Sovereign wealth funds: Qatar seals its kingmaker role in Xstrata deal
Pushes for higher bid; Abstains from executive pay vote
Much has been said about the impact on the commodities sector of Glencore’s proposed £56 billion ($89 billion) merger with Xstrata, which at the time of writing appeared to be heading for completion.
However, in the long term it might be remembered for a different reason: the role of a Middle East sovereign wealth fund as kingmaker in a deal that has nothing to do with that region.
Qatar’s role – which, ultimately, decided if the deal would go ahead or not – came about because Qatar Holding, the international arm of the Qatar Investment Authority (QIA) sovereign wealth fund, holds a 12% stake in Xstrata. The Anglo-Swiss multinational mining company generally has precious little to do with the Gulf: it is the world’s largest exporter of power-station coal.
|Sheikh Hamad bin Jassim Al Thani, chairman of Qatar Holding and the country's prime minister|
Qatar Holding, whose chairman is Qatari prime minister Sheikh Hamad bin Jassim Al Thani, bought in to Xstrata as part of its efforts to diversify into commodities beyond the natural gas that underpins its turbocharged local economy. Yet without Sheikh Hamad’s say-so, this merger would never have gone through. Indeed, Qatar has been instrumental in changing the terms of the deal at least once, and probably more. Glencore had originally offered 2.8 Glencore shares per Xstrata share. At that price, Qatar Holding opposed the deal, saying it was too low. It was principally because of that objection that the bid was increased to 3.05 shares in September.
Separately, and perhaps not always intentionally, the Qataris have had a considerable impact on the mining companies’ executives and their remuneration. One consequence of the revised bid was that Glencore insisted its chief, Ivan Glasenberg, would lead the combined company, rather than Xstrata’s Mick Davis as originally planned. Qatar Holding and other shareholders’ accession to this demand meant Davis was pushed out.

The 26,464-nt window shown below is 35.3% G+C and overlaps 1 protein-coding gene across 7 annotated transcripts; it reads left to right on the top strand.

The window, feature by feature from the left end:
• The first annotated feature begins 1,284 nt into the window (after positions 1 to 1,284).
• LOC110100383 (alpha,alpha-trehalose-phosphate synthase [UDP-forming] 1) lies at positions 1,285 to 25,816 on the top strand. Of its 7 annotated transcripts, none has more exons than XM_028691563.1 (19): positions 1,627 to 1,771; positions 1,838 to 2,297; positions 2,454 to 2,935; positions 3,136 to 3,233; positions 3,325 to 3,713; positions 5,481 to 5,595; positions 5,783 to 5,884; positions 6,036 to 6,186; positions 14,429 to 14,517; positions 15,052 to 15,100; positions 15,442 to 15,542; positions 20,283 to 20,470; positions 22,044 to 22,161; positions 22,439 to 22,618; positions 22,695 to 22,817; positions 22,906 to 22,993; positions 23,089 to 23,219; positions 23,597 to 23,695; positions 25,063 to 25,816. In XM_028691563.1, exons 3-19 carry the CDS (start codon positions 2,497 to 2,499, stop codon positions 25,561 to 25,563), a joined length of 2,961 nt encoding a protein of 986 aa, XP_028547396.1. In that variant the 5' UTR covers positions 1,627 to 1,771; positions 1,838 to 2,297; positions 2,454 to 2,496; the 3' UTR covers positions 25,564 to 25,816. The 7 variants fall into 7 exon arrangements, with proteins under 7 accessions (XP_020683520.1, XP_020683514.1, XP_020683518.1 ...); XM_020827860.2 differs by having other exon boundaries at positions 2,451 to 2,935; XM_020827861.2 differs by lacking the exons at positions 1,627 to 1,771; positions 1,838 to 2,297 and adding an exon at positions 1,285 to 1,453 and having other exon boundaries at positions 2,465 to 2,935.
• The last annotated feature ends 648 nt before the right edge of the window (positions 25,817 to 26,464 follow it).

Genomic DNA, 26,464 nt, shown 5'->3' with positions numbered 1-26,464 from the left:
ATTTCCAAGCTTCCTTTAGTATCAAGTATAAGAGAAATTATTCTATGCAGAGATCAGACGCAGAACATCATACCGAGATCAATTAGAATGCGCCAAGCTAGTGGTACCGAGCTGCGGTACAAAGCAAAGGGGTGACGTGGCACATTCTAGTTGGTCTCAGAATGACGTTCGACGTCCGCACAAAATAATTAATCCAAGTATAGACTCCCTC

Then there was the final stumbling block: controversial retention bonuses worth about £144 million for a group of Xstrata employees. Last month, Qatar Holding said it would vote for the deal with or without the incentives, and it abstained from a third resolution focused solely on the payments for Xstrata managers.
Qatar Holding’s statement on this position was interesting. "QH is conscious of the sensitivities concerning governance issues in the UK and does not feel it appropriate to influence the outcome either way," it said.
This was, on one reading, a tacit admission of just how influential the Qatar fund has become. It was also a way to ensure the deal would go through one way or another, now that Qatar Holding had got the price it wanted.
As a knock-on effect, though, abstaining from the remuneration vote made it more likely that the payments would be rejected – and they were, resulting in still another casualty, Sir John Bond, the former HSBC chairman, who resigned as chairman of Xstrata after shareholders voted for the deal but against the retention bonuses.
One other interesting element of Qatar’s involvement in the deal is how recently it became powerful enough to have a say. It was only in April that it really began building its stake in Xstrata, passing the 5% mark that month, later passing 10% in June.
Qatar has a stated interest in commodity investments outside the Middle East, but there was clearly another play at work, because Qatar Holding’s building of the stake came several months after Glencore and Xstrata agreed their all-share merger in February. In short, Qatar – with its advisers Lazard & Co – saw the deal, fought its way into it, axed it, revived it, and eventually anchored its completion while axing half the management. None of the myriad banks involved – Citi and Morgan Stanley for Glencore; Goldman Sachs, JPMorgan, Deutsche and Nomura for Xstrata – will mind. The only hurdles left to the deal now are regulatory and it seems certain they will receive the fees commensurate with a successful completion.
"This shows us once again that the QIA is a very different animal to the other sovereign wealth funds in the Gulf," says one fund manager. "At Adia [Abu Dhabi Investment Authority] or KIA [Kuwait Investment Authority], the approach is normally to have a long-held, patient and largely silent stake – such as KIA in DaimlerChrysler or BP. They might well get involved in management decisions as their stake befits, but it’s behind the scenes.
"The QIA here is flexing its muscle as a power broker, and you’re going to see this again and again."